Mind Versus Matter









Middle East Economic Digest (MEED) - Iran Quarterly Report - 24 June 1996


. . . Willing to accomodate women, the establishment has been having problems dealing with a leading religious reformer, Abdol-karim Soroush. The government is alleged to be involved in violent efforts to shut up Soroush by giving support to a new group of extremists.

At the centre of the controversy is Ansar-e Hizbollah (literally supporters of hizbollah), a group of religious and political zealots formed in 1995. The group became prominent earlier in the year after disrupting lectures by Soroush, who advocates less clerical involvement in government and greater political freedoms, and physically attacking him. Criticised for its violence, the group announced in October it would operate as the Ansar-e Hizbollah and promised debate rather than physical force. However, after a short absence from the streets, the group returned to violent tactics in 1996.

Ansar-e Hizbollah is supported by Ayatollah Ahmad Jannati. It is said to be connected with IRGC commander Rezai. The group is also said to have links with the Information (intelligence) Ministry and with Khamenei. It is believed to be led by Karim Allahverdi, who is described as a former military man. Its hardcore membership is thought to be limited to a few hundred, but its readiness to use violence and threats have intimidated many.

However, a 5 May attack against cinemagoers in central Tehran outraged many people and officials, bringing a strong condemnation from the Islamic Guidance Ministry, and forcing the group to issue a grudging apology. The group was however back in action within days, attacking women cyclists in a Tehran park and threatening students at the Amir Kabir University for inviting Soroush to a lecture on 12 May.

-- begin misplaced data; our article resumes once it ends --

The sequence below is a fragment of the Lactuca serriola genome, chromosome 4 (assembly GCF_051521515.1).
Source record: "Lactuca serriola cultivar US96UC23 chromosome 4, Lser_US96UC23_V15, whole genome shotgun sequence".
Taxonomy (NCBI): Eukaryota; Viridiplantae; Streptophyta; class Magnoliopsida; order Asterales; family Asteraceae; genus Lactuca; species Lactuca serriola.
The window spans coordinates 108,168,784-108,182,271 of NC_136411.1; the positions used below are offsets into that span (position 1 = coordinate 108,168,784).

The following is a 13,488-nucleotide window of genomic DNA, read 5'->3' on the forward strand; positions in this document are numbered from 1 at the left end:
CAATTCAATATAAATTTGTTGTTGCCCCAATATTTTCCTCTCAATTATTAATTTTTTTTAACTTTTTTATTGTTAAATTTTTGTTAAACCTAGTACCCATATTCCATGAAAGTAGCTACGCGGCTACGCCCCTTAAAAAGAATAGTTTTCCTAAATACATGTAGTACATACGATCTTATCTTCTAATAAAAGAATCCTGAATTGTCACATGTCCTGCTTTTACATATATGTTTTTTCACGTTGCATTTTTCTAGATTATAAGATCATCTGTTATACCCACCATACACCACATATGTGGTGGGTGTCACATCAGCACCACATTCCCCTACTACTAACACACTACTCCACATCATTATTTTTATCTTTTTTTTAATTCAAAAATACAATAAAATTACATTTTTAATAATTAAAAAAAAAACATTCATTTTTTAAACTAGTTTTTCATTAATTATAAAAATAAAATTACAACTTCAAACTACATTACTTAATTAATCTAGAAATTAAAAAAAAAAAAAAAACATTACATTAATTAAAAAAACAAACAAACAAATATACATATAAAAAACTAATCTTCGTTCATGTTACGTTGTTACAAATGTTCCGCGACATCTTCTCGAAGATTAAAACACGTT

Soroush, a university lecturer and reformer who has been a favourite target of the extremists, wrote an open letter to President Rafsanjani on 9 May, asking what he intended to do about the "birth of barbarism". In subsequent days, some newspapers and several majlis members joined the protest, warning against the dangers of an "unholy phenomenon."

In his open letter, reprinted in the local Akhbar on 18 May, Soroush asks if Rafsanjani, "as the chairman of the Supreme Cultural Revolution Council, (is) aware of the situation? And will you do anything to eradicate it?" Using very strong words, Soroush complains of being under constant threat and, instead of receiving protection, of being pressured by the Information Ministry to keep silent.

At least three members of the outgoing majlis have also taken a stand. One deputy, M Gharibani from Ardebil, compared the group to thugs who supported the late Shah in the 1953 CIA coup, and demanded that the government stop their illegal acts.

Soroush's letter is unusual in that it cites Ayatollah Khamenei's university representatives as among those supporting the attacks on him. This apparent criticism of Khamenei is linked by observers to an 18 May complaint by Khamenei that the country's universities are not Islamic enough; the ayatollah said that while preserving academic standards "lecturers who fight against the sanctities of the Islamic system" should be purged.

Ayatollah Jannati has also come to the defence of Ansar-e Hizbollah, saying that in times of trouble such as war and unrest, it is "the hizbollah (who) will defend us."

Ansar-e Hizbollah would appear to have powerful supporters. But the reliance of this small group on crude force puts it on an inevitable collision course with the government.


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